Disgraced Belarusian ideologists attempt to restore their influence on Russo-Belarusian relations
Pro-Kremlin analysts specializing in the Belarusian-Russian relations have launched a public discussion to find a way out of the Belarusian-Russian integration deadlock. Simultaneously, disgraced Belarusian ideologists of the "Russian world" are attempting to disrupt the normalization between Minsk and western capitals by discrediting Foreign Minister Vladimir Makei, who, according to them, is the architect of the western policy in Belarus. The Kremlin’s information attack aims to launch a public discussion in Belarus about her future developmental choice in order to deepen the split in the Belarusian power elite and reinforce positions of Eurasian integration supporters. Apparently, the discussion about the possible successor is likely to prompt President Lukashenka to pay more attention to the Russo-Belarusian agenda.
The Belarusian authorities have launched a discussion on the moratorium or abolition of the death penalty under the pressure of Belarusian human rights activists and international community. Apparently, the authorities are interested in monitoring public sentiments and response to the possible abolition of the capital punishment. The introduction of a moratorium on the death penalty would depend on the dynamics in Belarusian-European relations, efforts of the civil society organisations and Western capitals.
In Grodno last week, the possibility of abolishing the death penalty in Belarus or introducing a moratorium was discussed.
The Belarusian authorities are likely to continue to support the death penalty in Belarus. During his rule, President Lukashenka pardoned only one person, and courts sentenced to death more than 400 people since the early 1990s. Over the past year, Belarusian courts sentenced to death several persons and one person was executed.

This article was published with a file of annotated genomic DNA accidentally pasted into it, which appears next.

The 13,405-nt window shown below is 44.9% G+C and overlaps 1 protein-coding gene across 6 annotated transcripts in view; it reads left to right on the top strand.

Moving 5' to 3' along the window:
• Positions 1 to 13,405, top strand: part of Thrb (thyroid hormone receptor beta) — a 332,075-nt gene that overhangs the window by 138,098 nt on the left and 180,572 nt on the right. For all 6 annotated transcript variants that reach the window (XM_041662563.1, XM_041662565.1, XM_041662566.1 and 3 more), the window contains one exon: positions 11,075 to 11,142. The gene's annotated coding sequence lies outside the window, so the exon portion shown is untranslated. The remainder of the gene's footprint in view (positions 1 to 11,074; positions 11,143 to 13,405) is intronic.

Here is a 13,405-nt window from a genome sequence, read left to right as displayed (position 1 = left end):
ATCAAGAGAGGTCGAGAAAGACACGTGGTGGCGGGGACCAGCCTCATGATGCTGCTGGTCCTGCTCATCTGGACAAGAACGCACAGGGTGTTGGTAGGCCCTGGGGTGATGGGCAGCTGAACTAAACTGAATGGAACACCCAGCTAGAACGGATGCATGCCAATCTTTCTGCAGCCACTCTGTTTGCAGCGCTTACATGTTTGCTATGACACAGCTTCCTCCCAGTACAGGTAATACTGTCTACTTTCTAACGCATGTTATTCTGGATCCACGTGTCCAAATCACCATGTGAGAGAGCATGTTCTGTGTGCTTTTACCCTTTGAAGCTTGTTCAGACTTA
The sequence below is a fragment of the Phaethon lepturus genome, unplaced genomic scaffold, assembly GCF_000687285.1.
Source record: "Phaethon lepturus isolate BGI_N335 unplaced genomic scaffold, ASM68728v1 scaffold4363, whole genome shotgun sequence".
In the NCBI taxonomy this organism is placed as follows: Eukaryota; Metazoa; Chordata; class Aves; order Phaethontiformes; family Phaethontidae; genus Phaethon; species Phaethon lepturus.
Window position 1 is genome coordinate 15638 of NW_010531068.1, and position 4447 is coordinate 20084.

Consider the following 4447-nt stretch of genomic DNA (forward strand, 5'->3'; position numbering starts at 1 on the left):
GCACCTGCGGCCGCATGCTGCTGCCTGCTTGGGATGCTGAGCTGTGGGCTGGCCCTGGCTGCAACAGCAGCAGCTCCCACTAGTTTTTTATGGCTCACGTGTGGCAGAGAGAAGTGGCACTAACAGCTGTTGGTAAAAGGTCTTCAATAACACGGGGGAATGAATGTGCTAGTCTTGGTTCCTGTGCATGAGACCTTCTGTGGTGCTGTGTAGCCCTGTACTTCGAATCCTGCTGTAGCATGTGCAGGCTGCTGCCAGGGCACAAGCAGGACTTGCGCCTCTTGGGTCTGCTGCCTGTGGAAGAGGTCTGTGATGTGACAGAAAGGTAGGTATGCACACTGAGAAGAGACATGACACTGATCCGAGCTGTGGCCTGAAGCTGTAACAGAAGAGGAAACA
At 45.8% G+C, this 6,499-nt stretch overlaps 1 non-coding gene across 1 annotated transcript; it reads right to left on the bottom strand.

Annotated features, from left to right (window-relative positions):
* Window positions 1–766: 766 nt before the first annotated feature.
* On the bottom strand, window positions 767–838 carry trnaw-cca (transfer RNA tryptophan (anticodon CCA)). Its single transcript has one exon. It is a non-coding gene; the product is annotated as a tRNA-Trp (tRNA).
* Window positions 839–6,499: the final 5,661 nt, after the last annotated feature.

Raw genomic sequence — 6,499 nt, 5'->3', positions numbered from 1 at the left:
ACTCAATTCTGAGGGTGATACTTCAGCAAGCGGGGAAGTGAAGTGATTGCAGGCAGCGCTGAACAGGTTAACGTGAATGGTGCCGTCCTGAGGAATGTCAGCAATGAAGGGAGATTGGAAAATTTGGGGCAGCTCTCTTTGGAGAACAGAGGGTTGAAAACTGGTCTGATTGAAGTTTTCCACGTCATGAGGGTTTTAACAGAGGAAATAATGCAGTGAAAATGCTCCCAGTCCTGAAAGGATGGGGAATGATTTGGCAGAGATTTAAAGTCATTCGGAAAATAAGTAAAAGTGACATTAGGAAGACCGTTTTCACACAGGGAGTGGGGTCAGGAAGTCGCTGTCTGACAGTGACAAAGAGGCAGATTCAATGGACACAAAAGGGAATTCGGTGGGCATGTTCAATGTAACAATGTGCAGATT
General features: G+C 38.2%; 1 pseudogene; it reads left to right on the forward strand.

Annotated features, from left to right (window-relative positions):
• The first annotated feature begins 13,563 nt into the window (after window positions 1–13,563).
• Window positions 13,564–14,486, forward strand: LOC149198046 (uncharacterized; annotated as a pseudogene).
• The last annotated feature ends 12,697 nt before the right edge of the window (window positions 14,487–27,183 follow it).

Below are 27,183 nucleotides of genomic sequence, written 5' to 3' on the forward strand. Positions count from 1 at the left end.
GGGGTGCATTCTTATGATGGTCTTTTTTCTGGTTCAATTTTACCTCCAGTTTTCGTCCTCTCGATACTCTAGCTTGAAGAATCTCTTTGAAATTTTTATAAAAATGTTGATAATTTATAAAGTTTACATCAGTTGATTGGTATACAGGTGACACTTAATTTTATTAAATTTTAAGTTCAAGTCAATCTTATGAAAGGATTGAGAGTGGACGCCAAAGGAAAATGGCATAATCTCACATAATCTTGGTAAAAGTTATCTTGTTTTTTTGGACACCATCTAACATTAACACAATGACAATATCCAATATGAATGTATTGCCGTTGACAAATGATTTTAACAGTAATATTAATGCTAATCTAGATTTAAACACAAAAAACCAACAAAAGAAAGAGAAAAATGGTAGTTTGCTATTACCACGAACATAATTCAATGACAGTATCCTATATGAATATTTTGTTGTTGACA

There are no recent independent polls about people’s attitude about the death penalty in Belarus. Apparently, this issue is not a priority for the population. In many ways, public opinion about the abolition of the death penalty would depend on the tone of the state-owned media reports.
That said, the Belarusian Orthodox Church and the Roman-Catholic Church stand for the abolition of the capital punishment, however their efforts in this regard only limit to public statements about their stance. Simultaneously, the authorities could have influenced public opinion about the death penalty through a focused media campaign in the state media. As they did, for example, with the nuclear power plant construction in Astravets. Initially unpopular project of the NPP construction was broadly promoted in the state media, and eventually, according to independent pollsters, was accepted by most population.